Stepping upstairs into the Secret Society feels like stepping back in time. You pass under the watchful eye of famous Prince Hall Masons, among them Andrew Young, Jesse Jackson, Alex Haley, Nat King Cole. Once upstairs, you enter the casually elegant lounge modeled after a 1920s hotel lobby bar; its adjoining ballroom has been refurbished to the same tune. The ladies lounge offers Versailles-esque mirrors, fresh flowers, and other ephemera from an earlier era. And, of course, downstairs boasts Portland's finest, Toro Bravo (no introduction necessary). Behind the famous kitchen lives a successful recording studio slash musician hangout. You could easily live here. You want to.
Proprietor and creative visionary Matt Johnson had a dream—but what he currently offers in the Northeast Eliot neighborhood has strayed from his original business plan. In 2004, Johnson spent months scouring Portland's eastside for a warehouse space to house a recording studio and musician's resource center, to no avail. Then, his realtor thought he should look at the Northeast Russell space. As they walked up to the building, ear-splitting sounds emerged from the ballroom windows and its blown out ceiling (think: Quasi and, perhaps, Hella). Johnson immediately thought: "I can make this work."
The 1907 historic building was in a "serious state of disrepair". In just over 100 years, this unique space has housed two fraternal organizations, and various theater, arts, and music groups, including Disjecta. Saving the historic space from high-density residential construction, which would require a total tear down, Johnson spent well over two years renovating. From windows to electrical to plumbing to heating to fixtures to seismic retrofitting to the roof and doors and alarms, the entire building got a major overhaul—except the intact ballroom which needed only resurfacing, painting, as well as some new furniture and lighting. Both Toro Bravo and the Secret Society Recording Studio opened in 2007; the ballroom was already being rented out up to five times per week by various dance groups as early as 2005.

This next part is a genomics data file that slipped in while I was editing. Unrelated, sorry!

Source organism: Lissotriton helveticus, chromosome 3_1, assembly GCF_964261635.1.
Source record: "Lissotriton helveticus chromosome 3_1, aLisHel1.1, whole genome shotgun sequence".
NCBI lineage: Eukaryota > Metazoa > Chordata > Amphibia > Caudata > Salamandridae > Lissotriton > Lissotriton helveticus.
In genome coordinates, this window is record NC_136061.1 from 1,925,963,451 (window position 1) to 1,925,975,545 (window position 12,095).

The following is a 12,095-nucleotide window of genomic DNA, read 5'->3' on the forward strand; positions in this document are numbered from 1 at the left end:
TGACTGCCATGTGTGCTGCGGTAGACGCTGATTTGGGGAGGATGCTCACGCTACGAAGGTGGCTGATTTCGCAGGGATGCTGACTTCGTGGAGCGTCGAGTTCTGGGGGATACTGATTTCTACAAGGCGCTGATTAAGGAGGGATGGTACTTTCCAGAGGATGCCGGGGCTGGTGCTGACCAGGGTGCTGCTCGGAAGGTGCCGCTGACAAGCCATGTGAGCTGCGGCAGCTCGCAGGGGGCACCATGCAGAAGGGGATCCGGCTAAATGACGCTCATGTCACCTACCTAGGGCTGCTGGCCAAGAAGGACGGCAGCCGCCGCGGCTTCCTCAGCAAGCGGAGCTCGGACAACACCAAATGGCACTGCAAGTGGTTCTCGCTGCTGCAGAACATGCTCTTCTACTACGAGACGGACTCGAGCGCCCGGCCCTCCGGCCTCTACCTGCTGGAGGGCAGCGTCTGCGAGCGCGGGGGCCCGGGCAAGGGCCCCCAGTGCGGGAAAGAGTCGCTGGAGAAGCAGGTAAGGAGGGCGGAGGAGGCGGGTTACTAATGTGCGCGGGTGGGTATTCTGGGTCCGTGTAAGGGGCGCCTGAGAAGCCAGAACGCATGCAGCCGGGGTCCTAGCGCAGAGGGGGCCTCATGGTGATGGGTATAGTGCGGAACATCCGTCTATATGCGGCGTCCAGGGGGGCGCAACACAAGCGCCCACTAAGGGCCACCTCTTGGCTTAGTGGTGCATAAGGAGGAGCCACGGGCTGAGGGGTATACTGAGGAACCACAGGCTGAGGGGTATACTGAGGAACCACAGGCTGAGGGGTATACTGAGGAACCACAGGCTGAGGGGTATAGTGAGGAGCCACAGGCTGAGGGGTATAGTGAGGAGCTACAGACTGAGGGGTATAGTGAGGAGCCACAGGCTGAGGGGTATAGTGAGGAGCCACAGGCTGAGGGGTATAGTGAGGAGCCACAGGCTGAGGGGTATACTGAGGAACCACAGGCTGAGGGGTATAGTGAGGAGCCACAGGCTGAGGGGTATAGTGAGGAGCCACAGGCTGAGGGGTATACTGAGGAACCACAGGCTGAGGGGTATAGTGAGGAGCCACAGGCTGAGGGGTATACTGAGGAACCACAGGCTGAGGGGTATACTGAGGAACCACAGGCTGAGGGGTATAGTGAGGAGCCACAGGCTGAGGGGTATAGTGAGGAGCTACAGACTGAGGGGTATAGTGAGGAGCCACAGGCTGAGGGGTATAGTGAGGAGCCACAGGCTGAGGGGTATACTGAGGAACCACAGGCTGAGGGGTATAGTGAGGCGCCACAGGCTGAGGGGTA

Before he could make the huge purchase, Johnson had to prove to the City that the building had not been vacant for two consecutive years—no small feat. Tracking down former occupants between 1980 and 1994 was challenging—secret societies tend to not leave a strong paper trail—though he did find a splinter group and one lead from the former Prince Hall Masons in Coeur d'Alene, Idaho to try to help him secure some records of property ownership.
In 1980, the City of Portland introduced a comprehensive plan that affected zoning for every property in the land. The Northeast Russell block had a zoning overlay for high density residential and Johnson had to prove to the City that he had precedent to continue on as retail. (Fraternal halls are part of the subclass of retail sales and service. Go figure.)
Finally, Johnson went to the public library and conducted reverse phone directory lookups. There he found record of an operating phone line previously owned during the appropriate timeframe the City dictated to ensure his purchase.
In 1907, the building was designed and erected by Elliott Lee Sanborn, Portland architect, specifically for the Woodsmen of the World, a fraternal organization of woodworkers. The group used this property until 1928 when it was sold; it stayed connected to the fraternal world with its association to IOOF Industrial Lodge Number 99, the Neighbors of Woodcraft Oregon Circle Number 171, and the Associated Bible Students.